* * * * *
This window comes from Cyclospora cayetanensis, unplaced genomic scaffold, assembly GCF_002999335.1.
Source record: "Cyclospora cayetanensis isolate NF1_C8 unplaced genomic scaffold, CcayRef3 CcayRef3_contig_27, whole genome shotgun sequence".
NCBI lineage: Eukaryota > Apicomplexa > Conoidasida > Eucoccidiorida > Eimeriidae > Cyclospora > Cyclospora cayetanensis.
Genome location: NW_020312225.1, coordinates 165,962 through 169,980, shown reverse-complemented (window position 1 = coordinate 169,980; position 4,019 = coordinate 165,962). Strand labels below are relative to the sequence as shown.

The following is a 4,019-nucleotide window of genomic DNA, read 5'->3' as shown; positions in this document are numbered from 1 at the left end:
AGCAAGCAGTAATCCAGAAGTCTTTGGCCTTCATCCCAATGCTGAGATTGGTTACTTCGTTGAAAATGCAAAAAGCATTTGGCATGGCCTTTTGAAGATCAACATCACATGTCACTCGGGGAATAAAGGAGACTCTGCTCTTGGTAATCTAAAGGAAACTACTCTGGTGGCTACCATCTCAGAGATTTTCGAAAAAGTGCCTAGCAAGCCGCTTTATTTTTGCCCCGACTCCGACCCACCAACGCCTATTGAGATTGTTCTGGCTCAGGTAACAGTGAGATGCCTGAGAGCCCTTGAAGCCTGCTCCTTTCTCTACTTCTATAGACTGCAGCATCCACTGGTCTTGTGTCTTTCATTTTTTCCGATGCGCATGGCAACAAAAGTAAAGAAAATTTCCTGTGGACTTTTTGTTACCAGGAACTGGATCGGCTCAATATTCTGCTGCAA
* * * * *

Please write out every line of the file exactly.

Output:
This window comes from Cyclospora cayetanensis, unplaced genomic scaffold, assembly GCF_002999335.1.
Source record: "Cyclospora cayetanensis isolate NF1_C8 unplaced genomic scaffold, CcayRef3 CcayRef3_contig_27, whole genome shotgun sequence".
NCBI lineage: Eukaryota > Apicomplexa > Conoidasida > Eucoccidiorida > Eimeriidae > Cyclospora > Cyclospora cayetanensis.
Genome location: NW_020312225.1, coordinates 165,962 through 169,980, shown reverse-complemented (window position 1 = coordinate 169,980; position 4,019 = coordinate 165,962). Strand labels below are relative to the sequence as shown.

The following is a 4,019-nucleotide window of genomic DNA, read 5'->3' as shown; positions in this document are numbered from 1 at the left end:
AGCAAGCAGTAATCCAGAAGTCTTTGGCCTTCATCCCAATGCTGAGATTGGTTACTTCGTTGAAAATGCAAAAAGCATTTGGCATGGCCTTTTGAAGATCAACATCACATGTCACTCGGGGAATAAAGGAGACTCTGCTCTTGGTAATCTAAAGGAAACTACTCTGGTGGCTACCATCTCAGAGATTTTCGAAAAAGTGCCTAGCAAGCCGCTTTATTTTTGCCCCGACTCCGACCCACCAACGCCTATTGAGATTGTTCTGGCTCAGGTAACAGTGAGATGCCTGAGAGCCCTTGAAGCCTGCTCCTTTCTCTACTTCTATAGACTGCAGCATCCACTGGTCTTGTGTCTTTCATTTTTTCCGATGCGCATGGCAACAAAAGTAAAGAAAATTTCCTGTGGACTTTTTGTTACCAGGAACTGGATCGGCTCAATATTCTGCTGCAA